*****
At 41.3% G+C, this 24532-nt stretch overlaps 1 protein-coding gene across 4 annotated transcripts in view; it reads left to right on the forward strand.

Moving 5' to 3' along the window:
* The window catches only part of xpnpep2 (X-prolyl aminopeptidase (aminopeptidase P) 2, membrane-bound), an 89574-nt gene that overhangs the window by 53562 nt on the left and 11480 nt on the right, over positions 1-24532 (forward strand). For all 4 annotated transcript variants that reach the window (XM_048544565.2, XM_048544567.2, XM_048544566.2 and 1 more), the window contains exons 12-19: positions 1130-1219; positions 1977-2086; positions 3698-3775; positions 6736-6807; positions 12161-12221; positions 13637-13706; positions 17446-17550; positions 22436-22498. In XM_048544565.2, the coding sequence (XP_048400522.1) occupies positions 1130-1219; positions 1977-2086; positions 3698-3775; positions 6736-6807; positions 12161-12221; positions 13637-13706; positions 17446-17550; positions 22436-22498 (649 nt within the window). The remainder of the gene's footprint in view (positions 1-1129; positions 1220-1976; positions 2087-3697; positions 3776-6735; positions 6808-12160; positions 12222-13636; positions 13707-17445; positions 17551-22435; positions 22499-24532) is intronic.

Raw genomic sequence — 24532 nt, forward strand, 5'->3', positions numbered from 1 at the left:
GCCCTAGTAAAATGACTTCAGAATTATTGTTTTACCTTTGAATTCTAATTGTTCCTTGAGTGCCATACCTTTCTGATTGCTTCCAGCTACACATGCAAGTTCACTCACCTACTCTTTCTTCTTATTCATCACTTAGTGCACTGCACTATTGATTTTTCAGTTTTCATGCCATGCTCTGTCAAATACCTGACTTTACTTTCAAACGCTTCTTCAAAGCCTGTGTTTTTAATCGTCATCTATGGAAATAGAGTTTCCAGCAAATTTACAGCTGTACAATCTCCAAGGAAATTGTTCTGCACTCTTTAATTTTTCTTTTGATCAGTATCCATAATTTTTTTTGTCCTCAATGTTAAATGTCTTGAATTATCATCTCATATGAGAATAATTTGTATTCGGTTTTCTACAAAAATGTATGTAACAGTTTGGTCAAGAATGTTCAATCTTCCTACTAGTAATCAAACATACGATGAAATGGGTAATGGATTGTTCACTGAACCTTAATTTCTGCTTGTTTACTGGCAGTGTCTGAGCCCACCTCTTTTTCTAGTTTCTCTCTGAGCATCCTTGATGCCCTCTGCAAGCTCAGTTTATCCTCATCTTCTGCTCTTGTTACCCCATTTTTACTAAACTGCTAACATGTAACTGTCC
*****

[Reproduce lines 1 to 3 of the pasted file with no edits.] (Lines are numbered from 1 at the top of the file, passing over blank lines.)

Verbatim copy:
At 41.3% G+C, this 24532-nt stretch overlaps 1 protein-coding gene across 4 annotated transcripts in view; it reads left to right on the forward strand.

Moving 5' to 3' along the window:
* The window catches only part of xpnpep2 (X-prolyl aminopeptidase (aminopeptidase P) 2, membrane-bound), an 89574-nt gene that overhangs the window by 53562 nt on the left and 11480 nt on the right, over positions 1-24532 (forward strand). For all 4 annotated transcript variants that reach the window (XM_048544565.2, XM_048544567.2, XM_048544566.2 and 1 more), the window contains exons 12-19: positions 1130-1219; positions 1977-2086; positions 3698-3775; positions 6736-6807; positions 12161-12221; positions 13637-13706; positions 17446-17550; positions 22436-22498. In XM_048544565.2, the coding sequence (XP_048400522.1) occupies positions 1130-1219; positions 1977-2086; positions 3698-3775; positions 6736-6807; positions 12161-12221; positions 13637-13706; positions 17446-17550; positions 22436-22498 (649 nt within the window). The remainder of the gene's footprint in view (positions 1-1129; positions 1220-1976; positions 2087-3697; positions 3776-6735; positions 6808-12160; positions 12222-13636; positions 13707-17445; positions 17551-22435; positions 22499-24532) is intronic.